- There’s a growing glut of Australian homes currently up for sale.
- That largely reflects reduced buyer demand despite steep declines in new listings.
- Westpac calculates that national housing turnover fell to the lowest level since 1987 in the final three months of 2018.
- With new housing finance weakening and pessimism towards the outlook for prices heightened, listing levels look set to remain elevated for some time.
With prices falling in many parts of the country, Australian homeowners are unsurprisingly reluctant to list their property for sale given current market conditions.
According to CoreLogic, new property listings — defined as those properties that have not been put up for sale in the past six months — slumped to 24,930 over the past four weeks, down a hefty 18.8% from the levels seen just 12 months ago.
The declines in Sydney and Melbourne — those capitals where home prices fell the fastest in 2018 — were particularly acute, falling 25.3% and 24.2% from a year earlier.
However, despite the steep reduction in new listings in Australia’s largest and most expensive cities, total properties on the market continues to swell, lifting to 118,969 across the capitals over the past four weeks, up 9.1% from the same period a year ago.
That indicates that while the supply of listings is now starting to fall, properties are still hitting the market faster than what they are selling.
This chart from Westpac Bank shows that in visual form.
The left-hand pane shows the ratio of new listings to property sales. A reading of less than one indicates that new supply is outstripping sales.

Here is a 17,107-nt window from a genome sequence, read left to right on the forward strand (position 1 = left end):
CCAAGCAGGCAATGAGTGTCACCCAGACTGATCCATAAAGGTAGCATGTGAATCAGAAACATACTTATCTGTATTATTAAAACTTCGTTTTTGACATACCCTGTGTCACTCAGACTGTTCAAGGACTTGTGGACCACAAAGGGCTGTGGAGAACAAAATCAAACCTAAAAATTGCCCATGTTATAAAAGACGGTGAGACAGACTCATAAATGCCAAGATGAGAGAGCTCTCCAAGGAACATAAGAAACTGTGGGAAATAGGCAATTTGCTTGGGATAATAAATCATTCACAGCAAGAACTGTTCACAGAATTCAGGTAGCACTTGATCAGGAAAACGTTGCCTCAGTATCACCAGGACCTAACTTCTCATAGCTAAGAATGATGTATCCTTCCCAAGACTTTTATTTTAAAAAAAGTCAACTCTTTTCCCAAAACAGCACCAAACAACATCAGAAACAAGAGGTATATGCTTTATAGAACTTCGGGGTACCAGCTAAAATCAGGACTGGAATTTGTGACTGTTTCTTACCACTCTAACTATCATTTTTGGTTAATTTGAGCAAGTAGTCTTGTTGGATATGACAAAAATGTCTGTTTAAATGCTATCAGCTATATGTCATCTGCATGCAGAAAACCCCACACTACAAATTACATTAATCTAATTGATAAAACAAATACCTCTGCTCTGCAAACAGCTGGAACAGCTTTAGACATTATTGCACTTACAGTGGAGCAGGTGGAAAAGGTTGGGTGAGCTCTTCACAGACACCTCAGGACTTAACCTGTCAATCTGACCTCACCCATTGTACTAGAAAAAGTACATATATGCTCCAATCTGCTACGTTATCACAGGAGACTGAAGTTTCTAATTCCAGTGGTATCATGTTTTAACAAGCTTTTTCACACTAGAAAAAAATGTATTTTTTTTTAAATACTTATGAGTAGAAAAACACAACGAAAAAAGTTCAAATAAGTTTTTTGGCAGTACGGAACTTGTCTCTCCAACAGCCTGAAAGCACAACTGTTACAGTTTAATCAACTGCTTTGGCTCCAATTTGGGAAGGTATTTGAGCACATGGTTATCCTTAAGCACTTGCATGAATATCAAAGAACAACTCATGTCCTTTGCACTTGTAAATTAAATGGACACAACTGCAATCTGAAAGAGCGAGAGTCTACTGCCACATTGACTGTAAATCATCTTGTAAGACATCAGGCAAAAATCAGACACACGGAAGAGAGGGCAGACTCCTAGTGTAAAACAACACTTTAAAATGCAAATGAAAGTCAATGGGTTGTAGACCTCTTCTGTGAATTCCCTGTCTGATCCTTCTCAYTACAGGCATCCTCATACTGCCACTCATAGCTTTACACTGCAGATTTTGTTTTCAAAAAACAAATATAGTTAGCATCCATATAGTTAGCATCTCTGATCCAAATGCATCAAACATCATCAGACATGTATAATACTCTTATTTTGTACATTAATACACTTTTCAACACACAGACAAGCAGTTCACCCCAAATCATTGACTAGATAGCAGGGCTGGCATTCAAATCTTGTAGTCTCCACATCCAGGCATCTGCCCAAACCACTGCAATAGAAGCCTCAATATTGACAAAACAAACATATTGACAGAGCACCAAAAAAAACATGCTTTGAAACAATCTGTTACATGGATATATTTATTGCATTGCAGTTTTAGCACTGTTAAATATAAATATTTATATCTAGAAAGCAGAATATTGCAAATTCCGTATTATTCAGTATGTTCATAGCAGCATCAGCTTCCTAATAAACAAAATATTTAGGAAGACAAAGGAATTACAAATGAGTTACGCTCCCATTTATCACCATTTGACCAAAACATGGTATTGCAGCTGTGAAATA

With the ratio currently sitting at just above 0.8, the level of unsold homes sitting on the market continues to increase, lifting to around six months worth of supply at the current pace of sales as seen in the right-hand pane of the chart.
“Listings highlight difficult selling conditions,” says Westpac.
“Despite a 5.7% decline in new listings across the major capital cities over the second half of 2018, the much sharper drop off in sales means unsold inventory is rising quickly and at high levels in relation to monthly sales.”
According to calculations from the bank, national housing turnover plunged in the December quarter last year with just 3.6% of dwelling stock changing hands, the lowest proportion since 1987.
The decline largely reflects the impact of falling home prices, not only deterring owners from listing but also discouraging potential buyers given growing expectations that prices will continue to fall.
After initially being driven by tighter lending standards and reduced demand from local and offshore investors, housing credit growth has slowed noticeably in recent months, largely reflecting a drop in demand for housing finance, particularly among investors.
Given credit growth plays a key role in property price movements, ongoing weakness in demand could see home prices fall even further, a scenario that could see turnover fall even lower and listing levels remain at elevated levels.
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